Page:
A perceptual shift must occur within the industry as well as across the public and the legal profession to replace cash in personal injury claims with care, argues Andrew Pemberton. Without it, the UK will struggle to escape the blame-and-claim culture and pursue a course of individual responsibility.
Lord Young's recent paper Common Sense, Common Safety, has for many addressed the elephant in the room around so-called compensation culture.
Accepting risk as a part of everyday life and encouraging responsibility to be taken by individuals, rather than offloading it to others, might sound like wishful thinking to some. Yet it is possible to create a shift in society's perception either through a single seismic change, such as in the legal requirement of seatbelts for drivers, or through creeping legislation, which is where Lord Young's report has arrived.
A psychologist will explain that to change behaviour you first have to change beliefs. As long as risk is perceived to be bad and risk management is the responsibility of others, the current situation will continue. Every time an individual is told what and how to do something by a third party, it simply reinforces their belief that there is a greater authority that has thought through their health and safety for them, enabling them not to have to think about their circumstances.
Case in point
A recent pilot scheme decluttered Kensington High Street by removing barriers and simplifying road markings, requiring pedestrians and motorists to think as they used the junction. Pedestrian accidents in the affected area have been reduced by more than 40% since the changes.
No doubt the changes proposed by Lord Young, if implemented, will go some way to help change people's perception of risk and their personal responsibility, but the problem is more complex than health and safety or the personal injury system: it requires broader, cultural changes in the tax system, healthcare and education.
In the real world of rehabilitation within personal injury claims, what does Lord Young's report mean? The move towards damages-based agreements might have some impact on the viability of marginal cases, which will inevitably lead to debate over access to justice. This in turn could lead claimant solicitors to simply accept rehabilitation as provided by insurers rather than take more active involvement themselves in selecting and managing providers.
Will a solicitor funded by these damages-based agreements fight for the best possible rehabilitation for their client when faced with an off-the-shelf insurer-backed solution? No doubt insurers would argue this is a good thing, but some caution is advised.
In the corporate environment, the extension of the Reporting of Injuries, Diseases and Dangerous Occurrences Regulations to seven days might, on the surface, seem a retrograde step in the fight for early injury notification. In reality, with 50% of cases not being reported, it would seem like a reasonable step to link Riddor to doctors' certificates.
The real challenge here is to provide incentives for employers to report at all. Although a legal requirement, Riddor currently offers no incentive to the employer — just bureaucracy and the threat of investigation by the Health & Safety Executive — so it is amazing that even 50% actually report.
If the government wants to reduce the bureaucratic burden on employers, improve their efficiency and bring about genuine benefits to safety and claims culture in this country, the Riddor notifications should be automatically directed through to the firm's employers' liability provider, which can then support them with risk management and rehabilitation services.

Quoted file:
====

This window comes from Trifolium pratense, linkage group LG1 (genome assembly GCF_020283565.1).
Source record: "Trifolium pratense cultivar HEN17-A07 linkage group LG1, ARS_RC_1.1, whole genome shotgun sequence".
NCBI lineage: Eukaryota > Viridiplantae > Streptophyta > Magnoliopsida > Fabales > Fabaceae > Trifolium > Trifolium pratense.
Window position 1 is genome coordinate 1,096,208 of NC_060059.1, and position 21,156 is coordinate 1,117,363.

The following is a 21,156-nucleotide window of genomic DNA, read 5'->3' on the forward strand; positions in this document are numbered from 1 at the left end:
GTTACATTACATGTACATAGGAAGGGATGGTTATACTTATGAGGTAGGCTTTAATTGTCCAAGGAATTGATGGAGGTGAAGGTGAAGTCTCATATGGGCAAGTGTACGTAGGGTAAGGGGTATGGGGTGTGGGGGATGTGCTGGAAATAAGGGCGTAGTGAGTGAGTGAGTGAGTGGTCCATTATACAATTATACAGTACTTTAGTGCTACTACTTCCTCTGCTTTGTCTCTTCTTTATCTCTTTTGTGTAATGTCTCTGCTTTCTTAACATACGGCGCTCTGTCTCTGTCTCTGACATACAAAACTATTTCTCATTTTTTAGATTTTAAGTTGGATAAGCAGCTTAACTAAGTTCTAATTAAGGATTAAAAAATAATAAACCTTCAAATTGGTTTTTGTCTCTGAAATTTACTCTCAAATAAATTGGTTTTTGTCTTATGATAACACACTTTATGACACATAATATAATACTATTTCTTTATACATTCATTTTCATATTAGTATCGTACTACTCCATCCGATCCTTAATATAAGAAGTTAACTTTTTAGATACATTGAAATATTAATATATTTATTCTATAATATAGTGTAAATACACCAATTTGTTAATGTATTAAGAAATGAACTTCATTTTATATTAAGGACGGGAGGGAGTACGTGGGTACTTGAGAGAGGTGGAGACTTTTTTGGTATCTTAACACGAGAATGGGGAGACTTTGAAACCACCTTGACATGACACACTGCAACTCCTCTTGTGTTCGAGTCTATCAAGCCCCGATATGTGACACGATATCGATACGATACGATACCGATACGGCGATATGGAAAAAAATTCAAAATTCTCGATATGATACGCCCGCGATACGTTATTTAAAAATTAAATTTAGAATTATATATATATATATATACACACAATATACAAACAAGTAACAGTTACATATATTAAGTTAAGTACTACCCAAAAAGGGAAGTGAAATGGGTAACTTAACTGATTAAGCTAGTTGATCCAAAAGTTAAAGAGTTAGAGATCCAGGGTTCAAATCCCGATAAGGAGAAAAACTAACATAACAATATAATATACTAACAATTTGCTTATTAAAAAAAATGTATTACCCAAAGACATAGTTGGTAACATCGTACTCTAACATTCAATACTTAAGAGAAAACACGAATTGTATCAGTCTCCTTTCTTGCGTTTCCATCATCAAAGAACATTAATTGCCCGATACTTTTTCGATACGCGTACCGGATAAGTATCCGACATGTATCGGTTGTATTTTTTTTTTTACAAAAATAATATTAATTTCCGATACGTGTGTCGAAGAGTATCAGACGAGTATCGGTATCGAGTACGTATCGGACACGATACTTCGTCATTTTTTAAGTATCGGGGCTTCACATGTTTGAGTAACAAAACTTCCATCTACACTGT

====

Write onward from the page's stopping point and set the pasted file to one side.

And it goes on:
This approach represents a low cost, simple-to-implement, win-win solution.
Compare the current personal injury situation with home contents claims. In the latter scenario there is a sophisticated customer care experience. Tradesmen appear on site to assess the damage, replacement products are delivered, credit is given at high-street stores to spend and on-site repair services are organised — all from one phone call. The claimant is actually treated as a customer and not a victim.
Why then does the same insurer, when faced with an equivalent personal injury claim, simply send out a big cheque and tell the victim to sort themselves out? Well, of course, that is the system and not just the insurer's fault, which might not even know about the victim's 'loss' for hundreds of days post-injury.
If the market seriously wants to stop personal injury claims being perceived as a source of payout then the easiest thing to do is start giving care and not cash to the customers. There will be times when only money can compensate for a loss of function or suffering, but if we are talking about changing the culture of society — and not just for a limited few — a system must be created that works on a large scale for the majority in order to permeate the psyche of the masses.
Rehabilitation, while more prevalent now than 10 years ago, is still used as tool of conflict by both claimants and defendants and there is nothing in the Young report to change this.
Take the case of the claimant solicitor who instructs a rehabilitation assessment towards the end of a case, simply in the hope of bolstering the head of claim rather than intending to deliver any care. Or how about the insurer that agrees to fund rehabilitation to make an early offer of settlement rather than actually deliver any care. Where care is being replaced by cash, it helps to fuel the compensation culture.
If Lords Jackson and Young are serious about stemming the culture of injuries being worth cash, the insurance industry has to take some bold steps to replace cash with care. Fiddling around with the processes under which claims are made is like rearranging deckchairs on the Titanic.
Andrew Pemberton is a director at Argent Rehabilitation
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